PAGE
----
board will appear unmanageable.

Environmental Analysis

Internal strengths on the school campus that helps deal with unmotivated students are in

every classroom. To help capture the attention of unambitious individuals, teachers must

improve their lesson by adapting to their student’s. Asking colleagues about their lesson plan,

experience, or tricks to comprehend what sticks and gets the students engage. PLC groups

provide a great environment to communicate ideas about a certain lesson with one’s colleagues

to increase the chances of keeping every student’s attention. Instead of doing a direct instruction

lesson plan, another colleague may introduce a new method, such as inquiry or PBL. On certain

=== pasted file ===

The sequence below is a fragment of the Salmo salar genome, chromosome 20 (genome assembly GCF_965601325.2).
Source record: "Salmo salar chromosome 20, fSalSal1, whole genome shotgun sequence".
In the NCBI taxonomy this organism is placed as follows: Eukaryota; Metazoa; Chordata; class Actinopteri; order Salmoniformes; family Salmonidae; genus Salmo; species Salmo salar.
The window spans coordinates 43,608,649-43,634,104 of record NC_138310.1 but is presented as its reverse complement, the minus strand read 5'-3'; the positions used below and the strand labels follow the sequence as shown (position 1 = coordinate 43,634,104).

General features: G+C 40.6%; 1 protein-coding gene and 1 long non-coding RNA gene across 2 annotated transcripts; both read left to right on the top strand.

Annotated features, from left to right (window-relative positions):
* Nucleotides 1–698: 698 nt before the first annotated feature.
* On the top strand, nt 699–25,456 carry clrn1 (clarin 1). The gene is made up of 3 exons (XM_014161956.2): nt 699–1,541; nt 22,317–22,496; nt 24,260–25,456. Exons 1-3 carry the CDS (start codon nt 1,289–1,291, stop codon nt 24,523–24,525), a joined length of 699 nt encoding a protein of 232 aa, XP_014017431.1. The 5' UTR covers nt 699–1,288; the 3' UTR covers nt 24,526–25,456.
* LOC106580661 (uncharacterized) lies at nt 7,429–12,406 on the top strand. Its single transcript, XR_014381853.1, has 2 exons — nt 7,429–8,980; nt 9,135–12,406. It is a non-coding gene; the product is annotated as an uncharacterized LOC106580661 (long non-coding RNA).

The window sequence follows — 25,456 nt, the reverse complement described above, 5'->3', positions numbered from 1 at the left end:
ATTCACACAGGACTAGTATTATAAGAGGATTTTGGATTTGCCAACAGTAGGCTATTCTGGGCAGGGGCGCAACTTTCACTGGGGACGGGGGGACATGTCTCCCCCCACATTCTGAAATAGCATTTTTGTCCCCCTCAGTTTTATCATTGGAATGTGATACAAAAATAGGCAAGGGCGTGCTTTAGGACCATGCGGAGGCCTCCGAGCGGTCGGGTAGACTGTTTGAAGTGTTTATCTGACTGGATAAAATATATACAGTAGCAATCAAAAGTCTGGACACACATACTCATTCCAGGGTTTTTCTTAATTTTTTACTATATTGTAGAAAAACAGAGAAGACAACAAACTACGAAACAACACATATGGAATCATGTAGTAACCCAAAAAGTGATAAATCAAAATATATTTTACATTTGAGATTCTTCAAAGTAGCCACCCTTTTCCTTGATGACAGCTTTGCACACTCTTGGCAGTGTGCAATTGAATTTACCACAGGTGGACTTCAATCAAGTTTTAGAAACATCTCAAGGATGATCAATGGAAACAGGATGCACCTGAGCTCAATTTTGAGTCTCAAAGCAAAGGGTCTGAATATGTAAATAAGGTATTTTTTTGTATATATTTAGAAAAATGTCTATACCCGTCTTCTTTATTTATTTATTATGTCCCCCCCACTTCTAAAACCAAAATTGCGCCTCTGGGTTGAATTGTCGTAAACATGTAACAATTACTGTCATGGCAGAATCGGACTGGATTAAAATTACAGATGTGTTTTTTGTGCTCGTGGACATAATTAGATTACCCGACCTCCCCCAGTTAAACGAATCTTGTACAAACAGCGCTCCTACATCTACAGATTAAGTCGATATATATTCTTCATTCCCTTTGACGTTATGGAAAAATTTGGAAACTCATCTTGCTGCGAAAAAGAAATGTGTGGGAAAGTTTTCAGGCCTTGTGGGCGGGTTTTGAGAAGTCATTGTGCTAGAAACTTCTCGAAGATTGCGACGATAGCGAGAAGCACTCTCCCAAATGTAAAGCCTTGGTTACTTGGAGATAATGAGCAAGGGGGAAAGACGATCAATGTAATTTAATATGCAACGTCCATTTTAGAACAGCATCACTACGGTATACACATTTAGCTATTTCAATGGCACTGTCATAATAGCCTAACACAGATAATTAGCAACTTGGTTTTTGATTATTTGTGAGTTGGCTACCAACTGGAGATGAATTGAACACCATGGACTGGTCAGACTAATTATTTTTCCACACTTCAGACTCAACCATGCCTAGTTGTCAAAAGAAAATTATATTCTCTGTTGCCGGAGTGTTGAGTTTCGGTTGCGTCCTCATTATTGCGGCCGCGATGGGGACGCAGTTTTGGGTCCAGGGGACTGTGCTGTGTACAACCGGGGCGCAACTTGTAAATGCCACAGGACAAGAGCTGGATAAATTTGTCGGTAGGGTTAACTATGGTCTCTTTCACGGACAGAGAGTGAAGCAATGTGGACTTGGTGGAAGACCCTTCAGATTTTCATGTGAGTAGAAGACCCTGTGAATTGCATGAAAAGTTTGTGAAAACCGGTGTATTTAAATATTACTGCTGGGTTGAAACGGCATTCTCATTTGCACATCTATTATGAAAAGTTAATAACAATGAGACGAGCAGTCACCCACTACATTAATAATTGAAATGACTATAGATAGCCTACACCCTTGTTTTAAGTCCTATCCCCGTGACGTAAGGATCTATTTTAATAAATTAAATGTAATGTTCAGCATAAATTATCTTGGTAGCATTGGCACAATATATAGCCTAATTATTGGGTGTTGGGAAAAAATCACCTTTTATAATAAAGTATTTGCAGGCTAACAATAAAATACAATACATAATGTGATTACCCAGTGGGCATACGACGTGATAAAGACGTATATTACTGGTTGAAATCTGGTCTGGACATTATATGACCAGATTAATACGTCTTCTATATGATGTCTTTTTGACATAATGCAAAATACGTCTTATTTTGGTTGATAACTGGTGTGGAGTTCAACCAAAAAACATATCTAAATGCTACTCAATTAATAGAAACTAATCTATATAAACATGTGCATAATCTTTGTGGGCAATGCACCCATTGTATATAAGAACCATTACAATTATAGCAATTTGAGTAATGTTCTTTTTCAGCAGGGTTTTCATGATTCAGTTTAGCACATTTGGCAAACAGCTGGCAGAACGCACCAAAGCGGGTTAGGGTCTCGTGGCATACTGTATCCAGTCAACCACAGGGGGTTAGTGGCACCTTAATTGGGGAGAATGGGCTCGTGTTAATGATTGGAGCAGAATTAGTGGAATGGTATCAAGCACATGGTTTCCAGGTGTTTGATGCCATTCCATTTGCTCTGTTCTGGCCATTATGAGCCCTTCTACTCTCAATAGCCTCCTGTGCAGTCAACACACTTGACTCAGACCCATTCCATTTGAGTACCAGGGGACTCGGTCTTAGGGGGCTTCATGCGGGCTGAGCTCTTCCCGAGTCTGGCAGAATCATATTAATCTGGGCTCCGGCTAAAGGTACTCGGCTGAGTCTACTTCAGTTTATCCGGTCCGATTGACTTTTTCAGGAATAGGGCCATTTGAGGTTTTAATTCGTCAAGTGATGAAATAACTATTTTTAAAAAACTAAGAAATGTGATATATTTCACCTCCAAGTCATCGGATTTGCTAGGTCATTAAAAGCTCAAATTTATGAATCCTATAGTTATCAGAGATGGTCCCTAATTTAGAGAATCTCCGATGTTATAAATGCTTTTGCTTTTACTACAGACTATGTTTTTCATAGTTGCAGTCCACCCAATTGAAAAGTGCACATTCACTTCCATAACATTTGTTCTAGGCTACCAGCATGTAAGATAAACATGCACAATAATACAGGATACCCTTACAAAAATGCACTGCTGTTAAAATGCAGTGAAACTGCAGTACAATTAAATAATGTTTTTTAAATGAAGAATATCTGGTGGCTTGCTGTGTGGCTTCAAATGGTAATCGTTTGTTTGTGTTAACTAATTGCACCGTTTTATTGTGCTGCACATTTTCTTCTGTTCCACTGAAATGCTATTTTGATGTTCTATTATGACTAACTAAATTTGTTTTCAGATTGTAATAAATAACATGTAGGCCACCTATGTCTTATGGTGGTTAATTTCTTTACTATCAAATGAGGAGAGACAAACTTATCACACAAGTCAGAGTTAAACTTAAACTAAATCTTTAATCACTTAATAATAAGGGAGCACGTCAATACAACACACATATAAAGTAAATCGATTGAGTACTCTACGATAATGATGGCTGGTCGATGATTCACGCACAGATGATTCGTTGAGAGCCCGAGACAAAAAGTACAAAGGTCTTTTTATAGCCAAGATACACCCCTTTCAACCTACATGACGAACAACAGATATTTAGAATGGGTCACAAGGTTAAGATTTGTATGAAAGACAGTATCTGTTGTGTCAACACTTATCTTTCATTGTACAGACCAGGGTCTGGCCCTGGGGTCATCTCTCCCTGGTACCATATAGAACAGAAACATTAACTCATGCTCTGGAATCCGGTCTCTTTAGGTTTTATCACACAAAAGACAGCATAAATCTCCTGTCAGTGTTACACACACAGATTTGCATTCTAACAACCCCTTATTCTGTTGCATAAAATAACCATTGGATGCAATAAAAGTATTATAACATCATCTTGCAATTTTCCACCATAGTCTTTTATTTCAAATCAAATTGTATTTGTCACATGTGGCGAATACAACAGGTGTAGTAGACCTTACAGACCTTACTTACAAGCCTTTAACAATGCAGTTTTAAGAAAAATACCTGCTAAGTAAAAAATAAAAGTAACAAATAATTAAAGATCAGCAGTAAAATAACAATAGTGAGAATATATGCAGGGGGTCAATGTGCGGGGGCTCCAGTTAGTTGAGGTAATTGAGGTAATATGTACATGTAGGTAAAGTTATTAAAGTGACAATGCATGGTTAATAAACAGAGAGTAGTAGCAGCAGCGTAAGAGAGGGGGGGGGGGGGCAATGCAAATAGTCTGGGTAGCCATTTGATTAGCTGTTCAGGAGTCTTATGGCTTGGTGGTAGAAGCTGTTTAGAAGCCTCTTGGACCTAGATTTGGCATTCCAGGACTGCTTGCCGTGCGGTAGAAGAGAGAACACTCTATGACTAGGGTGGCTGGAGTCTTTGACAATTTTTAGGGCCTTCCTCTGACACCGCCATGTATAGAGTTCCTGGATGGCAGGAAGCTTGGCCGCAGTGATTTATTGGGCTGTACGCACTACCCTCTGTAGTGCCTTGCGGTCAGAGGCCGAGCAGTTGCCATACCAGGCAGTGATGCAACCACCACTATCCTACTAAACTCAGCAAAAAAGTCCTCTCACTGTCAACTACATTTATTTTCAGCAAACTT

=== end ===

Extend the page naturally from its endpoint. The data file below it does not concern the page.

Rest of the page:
occasions, schools will hold meetings or seminars to help first year teachers. In these meetings,

they will address certain techniques or new methods that new year teachers can implement in

their lesson plans.

Internal Weaknesses piggy backs on internal strengths. If your colleagues are stuck in

their old ways and have not experimented with new teaching methods, then they cannot be a

reliable resource. To take it further, they might be your enemy by judging a teacher using a

completely different method than traditional direct instruction teaching. Another internal

weakness will be the student. Maybe the student has a mission to not learn in your classroom. A

teacher might attempt to bend the content to fit their needs through different methods, but there

are certain students whose adamant about not completing any assignment.
There are multiple external opportunities that can help student’s engagement. The most

typical outside resources are museums. Instead of the student’s learning the information through

a PowerPoint, they can venture off and complete a scavenger hunt in a museum to absorb all the